As with any screening approach, participants enrolling in a lung cancer screening trial should have a baseline level of fitness that will allow them to benefit from early detection and treatment of lung cancer. This should include generally healthy, asymptomatic individuals with a willingness to undergo treatment if necessary and an approximate 10-year life expectancy. Various risk assessment models and algorithms for patient fitness may have an important role in deciding eligibility for enrollment into a screening program.

      SURGICAL ASPECTS OF THE IMPLEMENTATION OF CT SCREENING

      A major risk factor in CT screening is the large number of indeterminate pulmonary nodules that will be detected and may require diagnostic interventions. In the NLST screening trial, at prevalence screen, the false positivity rate was found to be more than 95%.
      • National Lung Screening Trial Research Team
      • Aberle DR
      • Adams AM
      • Berg CD
      • et al.
      Reduced lung-cancer mortality with low-dose computed tomographic screening.
      Inappropriate surgical interventions may put the screened population at risk, to a much higher degree than in other cancer screening programs, because the surgery itself caries a higher risk. However, well-performed surgery may often offer the best chance of early diagnosis and cure for this otherwise lethal disease. It is essential that surgeons undertaking treatment and diagnostic procedures in a screening setting are sufficiently qualified and prepared for this task.
      The Surgical Expert Group proposes specific requirements for future lung cancer screening trials. Surgeons should be involved in the set up and design of any future screening or demonstration programs as well as in the diagnostic process as in the multidisciplinary meetings. This group also considered it was important that the surgeon be experienced in thoracic surgery and in evaluating pulmonary CT scans. It is strongly recommended that surgery be performed in centers with access to a full minimally invasive surgical program, including the ability to perform video-assisted thoracoscopic surgery (VATS) anatomical resection when appropriate. Robotic surgery with lobectomy is at present under development and may be an option in some centers. This group recommended that a formal protocol for the diagnostic and surgical management be prepared.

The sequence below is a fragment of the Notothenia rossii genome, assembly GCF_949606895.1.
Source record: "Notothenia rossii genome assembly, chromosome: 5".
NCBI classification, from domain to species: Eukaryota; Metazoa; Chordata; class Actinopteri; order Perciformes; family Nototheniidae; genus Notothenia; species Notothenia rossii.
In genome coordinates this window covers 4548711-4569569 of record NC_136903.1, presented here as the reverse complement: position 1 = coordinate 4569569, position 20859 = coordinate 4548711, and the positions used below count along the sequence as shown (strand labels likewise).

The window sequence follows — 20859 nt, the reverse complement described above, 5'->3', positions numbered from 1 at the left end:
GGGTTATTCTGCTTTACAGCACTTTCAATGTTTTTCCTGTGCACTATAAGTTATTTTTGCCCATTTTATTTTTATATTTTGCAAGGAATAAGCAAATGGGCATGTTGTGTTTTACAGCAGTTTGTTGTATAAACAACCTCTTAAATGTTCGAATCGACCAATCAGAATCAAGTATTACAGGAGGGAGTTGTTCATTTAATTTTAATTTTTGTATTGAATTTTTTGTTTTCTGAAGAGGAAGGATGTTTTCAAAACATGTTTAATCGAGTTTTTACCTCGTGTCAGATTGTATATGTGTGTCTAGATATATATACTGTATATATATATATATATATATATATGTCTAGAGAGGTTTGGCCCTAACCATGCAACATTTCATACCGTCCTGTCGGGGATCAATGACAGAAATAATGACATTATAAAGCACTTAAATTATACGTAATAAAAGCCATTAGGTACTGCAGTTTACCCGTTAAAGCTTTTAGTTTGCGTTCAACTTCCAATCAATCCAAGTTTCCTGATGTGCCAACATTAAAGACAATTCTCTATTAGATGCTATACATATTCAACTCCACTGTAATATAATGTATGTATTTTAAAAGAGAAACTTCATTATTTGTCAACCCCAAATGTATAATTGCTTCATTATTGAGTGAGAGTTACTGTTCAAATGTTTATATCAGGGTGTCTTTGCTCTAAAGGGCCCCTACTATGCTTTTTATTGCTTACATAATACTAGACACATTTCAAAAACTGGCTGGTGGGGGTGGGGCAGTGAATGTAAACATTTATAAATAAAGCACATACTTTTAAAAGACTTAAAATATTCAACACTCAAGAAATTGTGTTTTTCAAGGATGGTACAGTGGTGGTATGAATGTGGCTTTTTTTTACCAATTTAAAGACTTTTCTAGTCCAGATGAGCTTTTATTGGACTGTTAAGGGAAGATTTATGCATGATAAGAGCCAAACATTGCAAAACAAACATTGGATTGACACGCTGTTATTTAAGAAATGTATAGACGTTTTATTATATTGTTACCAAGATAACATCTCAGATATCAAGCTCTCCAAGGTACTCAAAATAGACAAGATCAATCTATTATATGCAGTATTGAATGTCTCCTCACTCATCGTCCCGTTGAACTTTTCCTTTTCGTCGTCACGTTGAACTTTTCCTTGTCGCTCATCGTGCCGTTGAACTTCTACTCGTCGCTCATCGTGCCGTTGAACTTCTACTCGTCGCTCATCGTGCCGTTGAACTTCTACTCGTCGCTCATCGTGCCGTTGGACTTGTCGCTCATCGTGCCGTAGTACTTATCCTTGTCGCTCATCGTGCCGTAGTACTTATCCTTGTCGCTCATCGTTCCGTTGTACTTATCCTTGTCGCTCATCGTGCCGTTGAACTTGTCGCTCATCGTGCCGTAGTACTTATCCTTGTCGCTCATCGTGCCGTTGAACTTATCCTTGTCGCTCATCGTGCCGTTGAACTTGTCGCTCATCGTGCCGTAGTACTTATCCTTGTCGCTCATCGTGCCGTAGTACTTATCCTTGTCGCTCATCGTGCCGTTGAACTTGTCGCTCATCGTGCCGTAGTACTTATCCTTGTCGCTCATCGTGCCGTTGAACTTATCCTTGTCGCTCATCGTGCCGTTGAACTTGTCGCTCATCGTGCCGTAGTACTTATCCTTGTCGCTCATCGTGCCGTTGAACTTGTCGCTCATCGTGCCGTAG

Surgical participation in work up of detected nodules was based on the workshop recommendations from the Expert Radiology Group. In screenees with indeterminate nodules, the purpose of the surgical diagnostic intervention is to obtain pathological proof of the character of the nodule. The decision to go ahead with surgery depends on many factors including number of nodules, patient condition, and comorbidity. Several radiological diagnostic guidelines exist including those proposed by the Fleischner Society in 2005,
      • MacMahon H
      • Austin JH
      • Gamsu G
      • et al.
      Guidelines for management of small pulmonary nodules detected on CT scans: a statement from the Fleischner Society.
      the American College of Chest Physicians,
      • Wahidi MM
      • Govert JA
      • Goudar RK
      • American College of Chest Physicians
      • et al.
      Evidence for the treatment of patients with pulmonary nodules: when is it lung cancer? ACCP evidence-based clinical practice guidelines (2nd edition).
      from Japan,
      • Ikeda N
      • Hayashi A
      • Miura Y
      • et al.
      Present strategy of lung cancer screening and surgical management.
      and from Italy.
      • Veronesi G
      • Bellomi M
      • Mulshine JL
      • et al.
      Lung cancer screening with low-dose computed tomography: a non-invasive diagnostic protocol for baseline lung nodules.